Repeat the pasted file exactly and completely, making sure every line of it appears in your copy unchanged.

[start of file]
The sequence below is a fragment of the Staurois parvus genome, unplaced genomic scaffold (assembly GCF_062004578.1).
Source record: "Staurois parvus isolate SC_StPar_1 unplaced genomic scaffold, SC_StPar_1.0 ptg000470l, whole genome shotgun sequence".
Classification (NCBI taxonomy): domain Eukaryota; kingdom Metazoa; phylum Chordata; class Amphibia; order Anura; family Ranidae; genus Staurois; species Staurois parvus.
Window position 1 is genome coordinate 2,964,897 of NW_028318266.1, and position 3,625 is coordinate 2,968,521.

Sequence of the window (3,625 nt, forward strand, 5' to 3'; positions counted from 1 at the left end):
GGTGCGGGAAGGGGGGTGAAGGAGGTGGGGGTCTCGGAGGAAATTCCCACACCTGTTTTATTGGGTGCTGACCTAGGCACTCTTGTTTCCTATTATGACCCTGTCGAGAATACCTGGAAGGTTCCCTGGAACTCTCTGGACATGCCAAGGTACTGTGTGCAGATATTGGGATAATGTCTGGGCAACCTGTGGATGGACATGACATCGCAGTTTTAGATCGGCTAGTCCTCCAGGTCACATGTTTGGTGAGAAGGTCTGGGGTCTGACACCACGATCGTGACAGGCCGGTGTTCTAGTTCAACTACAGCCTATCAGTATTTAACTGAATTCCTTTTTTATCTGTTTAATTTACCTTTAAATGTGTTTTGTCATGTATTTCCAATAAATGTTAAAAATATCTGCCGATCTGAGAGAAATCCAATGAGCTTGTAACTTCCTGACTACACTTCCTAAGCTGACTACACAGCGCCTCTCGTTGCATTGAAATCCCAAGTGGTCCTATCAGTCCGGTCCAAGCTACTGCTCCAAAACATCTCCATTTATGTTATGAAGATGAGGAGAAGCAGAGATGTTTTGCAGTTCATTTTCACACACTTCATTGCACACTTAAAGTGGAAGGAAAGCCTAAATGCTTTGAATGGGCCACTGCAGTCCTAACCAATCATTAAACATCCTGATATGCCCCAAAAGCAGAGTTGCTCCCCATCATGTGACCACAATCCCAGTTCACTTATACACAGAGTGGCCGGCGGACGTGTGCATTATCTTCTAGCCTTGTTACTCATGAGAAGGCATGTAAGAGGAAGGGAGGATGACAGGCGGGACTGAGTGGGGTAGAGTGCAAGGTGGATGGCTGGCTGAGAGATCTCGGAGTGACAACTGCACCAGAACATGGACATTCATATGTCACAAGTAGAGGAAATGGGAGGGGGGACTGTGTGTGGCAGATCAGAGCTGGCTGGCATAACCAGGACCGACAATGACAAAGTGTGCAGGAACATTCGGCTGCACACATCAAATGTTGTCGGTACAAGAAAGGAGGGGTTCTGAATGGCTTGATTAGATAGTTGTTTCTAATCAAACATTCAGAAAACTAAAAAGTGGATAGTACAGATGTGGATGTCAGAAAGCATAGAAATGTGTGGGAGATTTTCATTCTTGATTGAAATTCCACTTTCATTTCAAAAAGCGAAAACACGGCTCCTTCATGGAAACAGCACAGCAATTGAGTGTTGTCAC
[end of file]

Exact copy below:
The sequence below is a fragment of the Staurois parvus genome, unplaced genomic scaffold (assembly GCF_062004578.1).
Source record: "Staurois parvus isolate SC_StPar_1 unplaced genomic scaffold, SC_StPar_1.0 ptg000470l, whole genome shotgun sequence".
Classification (NCBI taxonomy): domain Eukaryota; kingdom Metazoa; phylum Chordata; class Amphibia; order Anura; family Ranidae; genus Staurois; species Staurois parvus.
Window position 1 is genome coordinate 2,964,897 of NW_028318266.1, and position 3,625 is coordinate 2,968,521.

Sequence of the window (3,625 nt, forward strand, 5' to 3'; positions counted from 1 at the left end):
GGTGCGGGAAGGGGGGTGAAGGAGGTGGGGGTCTCGGAGGAAATTCCCACACCTGTTTTATTGGGTGCTGACCTAGGCACTCTTGTTTCCTATTATGACCCTGTCGAGAATACCTGGAAGGTTCCCTGGAACTCTCTGGACATGCCAAGGTACTGTGTGCAGATATTGGGATAATGTCTGGGCAACCTGTGGATGGACATGACATCGCAGTTTTAGATCGGCTAGTCCTCCAGGTCACATGTTTGGTGAGAAGGTCTGGGGTCTGACACCACGATCGTGACAGGCCGGTGTTCTAGTTCAACTACAGCCTATCAGTATTTAACTGAATTCCTTTTTTATCTGTTTAATTTACCTTTAAATGTGTTTTGTCATGTATTTCCAATAAATGTTAAAAATATCTGCCGATCTGAGAGAAATCCAATGAGCTTGTAACTTCCTGACTACACTTCCTAAGCTGACTACACAGCGCCTCTCGTTGCATTGAAATCCCAAGTGGTCCTATCAGTCCGGTCCAAGCTACTGCTCCAAAACATCTCCATTTATGTTATGAAGATGAGGAGAAGCAGAGATGTTTTGCAGTTCATTTTCACACACTTCATTGCACACTTAAAGTGGAAGGAAAGCCTAAATGCTTTGAATGGGCCACTGCAGTCCTAACCAATCATTAAACATCCTGATATGCCCCAAAAGCAGAGTTGCTCCCCATCATGTGACCACAATCCCAGTTCACTTATACACAGAGTGGCCGGCGGACGTGTGCATTATCTTCTAGCCTTGTTACTCATGAGAAGGCATGTAAGAGGAAGGGAGGATGACAGGCGGGACTGAGTGGGGTAGAGTGCAAGGTGGATGGCTGGCTGAGAGATCTCGGAGTGACAACTGCACCAGAACATGGACATTCATATGTCACAAGTAGAGGAAATGGGAGGGGGGACTGTGTGTGGCAGATCAGAGCTGGCTGGCATAACCAGGACCGACAATGACAAAGTGTGCAGGAACATTCGGCTGCACACATCAAATGTTGTCGGTACAAGAAAGGAGGGGTTCTGAATGGCTTGATTAGATAGTTGTTTCTAATCAAACATTCAGAAAACTAAAAAGTGGATAGTACAGATGTGGATGTCAGAAAGCATAGAAATGTGTGGGAGATTTTCATTCTTGATTGAAATTCCACTTTCATTTCAAAAAGCGAAAACACGGCTCCTTCATGGAAACAGCACAGCAATTGAGTGTTGTCAC